Chicago-cultured: Gordon’s hard-nosed mentality fits in with new home

Former Kansas State guard DaJuan Gordon celebrates after a teammate’s basket during a game against West Virginia on Jan. 18, 2020, in Manhattan, Kan.

Joel Lorenzi

In the fall of 2015, a 5-foot-10, 130-pound freshman strutted into one of the most storied gyms in Chicago. He was a complete stranger to almost everyone there.

Curie Metropolitan High School coach Mike Oliver laid eyes on the 14-year-old DaJuan Gordon for the first time then. He didn’t think much of him. The same school graduated McDonald’s All-American Cliff Alexander just two seasons earlier and boasted one of the city’s best backcourts in Devin Gage and Elijah Joiner that year.

Yet there was Gordon barking, poking out his chest and clapping in players’ faces like he owned the place. Even as Gordon flew under the radar for the better part of three years at Curie, he made it known that he was always up for the challenge.

When Missouri snagged the former Kansas State guard out of the transfer portal last week, it made sense. He’s intense, a defender who won’t pass up a challenge and always has something to prove — the type of player Missouri coach Cuonzo Martin would build in a lab if he could.

And it’s the chip that sits on Gordon’s shoulder — one that’s been around since his days in Chicago — that’s allowed him to go from an unknown, unranked teenager to a perfect fit on a Southeastern Conference team.

“We just want to get better, we’ve got the work ethic,” Gordon said of his similarity to Martin. “We just wanna be successful. We’re tough, not gonna back down from anything.”

Gordon’s story didn’t begin as some middle school phenom with millions of YouTube views. He didn’t have his side of the city rallying behind him before he grew hair on his chin. Gordon traveled 30 minutes from the city’s southeast side to ensure his best shot at making noise at a school of Curie’s caliber.

His first action came on Curie’s junior varsity team. Beyond his intensity, Gordon didn’t dazzle coaches upon arrival.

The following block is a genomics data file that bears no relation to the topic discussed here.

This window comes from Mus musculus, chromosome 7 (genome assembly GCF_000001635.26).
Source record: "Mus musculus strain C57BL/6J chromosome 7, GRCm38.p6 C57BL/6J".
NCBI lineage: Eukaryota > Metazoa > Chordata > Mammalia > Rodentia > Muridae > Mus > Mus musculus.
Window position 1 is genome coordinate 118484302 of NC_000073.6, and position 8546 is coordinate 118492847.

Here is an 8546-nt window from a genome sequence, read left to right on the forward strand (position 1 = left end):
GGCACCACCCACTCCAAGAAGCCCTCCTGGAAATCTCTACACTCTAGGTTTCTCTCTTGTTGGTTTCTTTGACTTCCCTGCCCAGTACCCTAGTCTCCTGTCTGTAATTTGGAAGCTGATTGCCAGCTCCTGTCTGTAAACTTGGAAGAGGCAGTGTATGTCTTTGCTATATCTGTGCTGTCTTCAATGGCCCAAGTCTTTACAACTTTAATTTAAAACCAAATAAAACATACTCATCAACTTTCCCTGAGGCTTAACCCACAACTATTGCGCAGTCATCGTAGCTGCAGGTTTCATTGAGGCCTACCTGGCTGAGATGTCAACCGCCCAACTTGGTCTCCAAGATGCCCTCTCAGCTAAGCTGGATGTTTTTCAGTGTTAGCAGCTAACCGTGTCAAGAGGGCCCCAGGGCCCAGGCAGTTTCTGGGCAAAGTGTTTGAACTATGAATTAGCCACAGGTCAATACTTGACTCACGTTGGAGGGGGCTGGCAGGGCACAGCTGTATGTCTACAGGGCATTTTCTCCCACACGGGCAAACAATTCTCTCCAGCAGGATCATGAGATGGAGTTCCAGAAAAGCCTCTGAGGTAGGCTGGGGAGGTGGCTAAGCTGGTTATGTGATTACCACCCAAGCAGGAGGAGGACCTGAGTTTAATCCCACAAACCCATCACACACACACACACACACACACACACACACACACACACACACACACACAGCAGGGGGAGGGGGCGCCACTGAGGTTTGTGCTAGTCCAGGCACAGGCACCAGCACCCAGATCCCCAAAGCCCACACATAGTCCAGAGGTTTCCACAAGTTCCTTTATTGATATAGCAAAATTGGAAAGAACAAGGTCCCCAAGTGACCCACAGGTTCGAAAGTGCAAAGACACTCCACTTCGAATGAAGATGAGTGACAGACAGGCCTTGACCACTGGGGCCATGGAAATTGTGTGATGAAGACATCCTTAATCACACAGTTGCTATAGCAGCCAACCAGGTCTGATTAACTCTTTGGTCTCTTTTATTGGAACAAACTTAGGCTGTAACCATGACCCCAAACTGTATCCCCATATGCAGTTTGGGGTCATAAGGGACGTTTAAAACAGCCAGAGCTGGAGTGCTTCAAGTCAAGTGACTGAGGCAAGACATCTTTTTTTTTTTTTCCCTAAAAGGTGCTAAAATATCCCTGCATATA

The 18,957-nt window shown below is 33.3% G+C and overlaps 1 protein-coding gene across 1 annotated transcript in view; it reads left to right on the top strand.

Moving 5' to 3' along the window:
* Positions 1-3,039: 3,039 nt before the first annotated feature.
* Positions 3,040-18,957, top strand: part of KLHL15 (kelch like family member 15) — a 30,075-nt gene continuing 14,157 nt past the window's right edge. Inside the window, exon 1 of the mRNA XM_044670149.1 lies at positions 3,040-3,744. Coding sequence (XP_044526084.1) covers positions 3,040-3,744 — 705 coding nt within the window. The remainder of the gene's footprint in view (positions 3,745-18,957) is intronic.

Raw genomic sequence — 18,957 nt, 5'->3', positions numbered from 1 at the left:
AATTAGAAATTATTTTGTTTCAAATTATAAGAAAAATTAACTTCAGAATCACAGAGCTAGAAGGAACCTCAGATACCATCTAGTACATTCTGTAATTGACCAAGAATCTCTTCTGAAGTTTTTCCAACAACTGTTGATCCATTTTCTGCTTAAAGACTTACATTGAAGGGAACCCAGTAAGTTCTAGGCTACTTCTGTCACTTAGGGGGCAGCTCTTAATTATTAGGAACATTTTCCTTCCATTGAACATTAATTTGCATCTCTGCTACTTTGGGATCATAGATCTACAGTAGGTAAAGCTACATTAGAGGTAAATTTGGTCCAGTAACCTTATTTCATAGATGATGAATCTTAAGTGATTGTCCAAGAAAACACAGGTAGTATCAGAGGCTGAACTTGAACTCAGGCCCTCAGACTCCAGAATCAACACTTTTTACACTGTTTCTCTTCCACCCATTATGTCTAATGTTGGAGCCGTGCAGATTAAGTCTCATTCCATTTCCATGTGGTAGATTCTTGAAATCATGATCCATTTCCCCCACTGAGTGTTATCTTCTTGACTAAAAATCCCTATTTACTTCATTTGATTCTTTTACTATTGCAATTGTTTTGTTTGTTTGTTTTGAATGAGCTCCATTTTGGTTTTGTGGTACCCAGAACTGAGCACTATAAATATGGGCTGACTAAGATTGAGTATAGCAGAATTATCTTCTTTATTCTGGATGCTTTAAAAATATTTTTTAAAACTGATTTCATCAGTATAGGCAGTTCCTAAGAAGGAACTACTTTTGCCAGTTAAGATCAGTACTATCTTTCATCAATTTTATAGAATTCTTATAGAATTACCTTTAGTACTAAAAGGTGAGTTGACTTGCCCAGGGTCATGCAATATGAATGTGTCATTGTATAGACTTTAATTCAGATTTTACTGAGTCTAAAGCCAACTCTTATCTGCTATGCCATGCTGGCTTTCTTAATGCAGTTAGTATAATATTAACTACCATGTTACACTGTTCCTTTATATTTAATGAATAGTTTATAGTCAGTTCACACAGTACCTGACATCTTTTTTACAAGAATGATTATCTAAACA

“We didn’t know what we had with him at first,” Oliver said.

Oliver didn’t lack evaluation skills. There was nothing exceptional about a frail, sub-6-foot Gordon other than his grit, and there was no shortage of heart among a program of young hoopers on the southwest side of Chicago.

Gordon began his freshman season starting on JV before being benched toward the end of the season. The staff’s decision was easy. Gordon couldn’t defend a parked car and he dribbled too much.

He was devastated. He wound up stepping away from the team. He couldn’t see what went wrong, and initially figured the coaches had a thing against him. He contemplated quitting basketball entirely.

Gordon put his pride to the side come summer, looking inside himself and developing that bug for basketball, the gym rat relationship with the game that ultimately drove him.

“I wanted to play,” Gordon said. “I wasn’t gonna go into my sophomore year and not be the guy. I started working out every day with my uncle. We took it to another level. Started working out twice a day, started working out after practice. … I started to call my uncle to start working out instead of him calling me.”

Through his sophomore season, Gordon kept his head down, writing down names and barking up all the right trees. He was a hitman of sorts on the court as he quietly dominated JV. He took initiative to defend, though he still hardly could stay with anyone. Even after he led his squad to a JV city championship berth, Gordon didn’t make the cut to play with varsity for the rest of the season.

The following summer, Gordon suited up for Oliver and Team Rose’s 17U team — former Chicago Bulls guard Derrick Rose’s AAU squad within the Adidas Circuit — and drew some attention. He laced up alongside some of the city’s biggest names, including Simeon and now-Lakers guard Talen Horton-Tucker and Orr’s Chase Adams and Raekwon Drake. If he couldn’t defend before, that team forced his hand.

“I got to see another level,” Gordon said. “Playing against guys that were way better than me. … I got to see a pro. I got to watch Talen. He was killing, getting calls from Michigan State. … He told me that if I don’t play hard I won’t be nothing. It’s stuck with me to this day.”

While those few months weren’t enough for coaches to fixate on his star potential yet, it was enough to buy stock in Gordon as a rotational guy.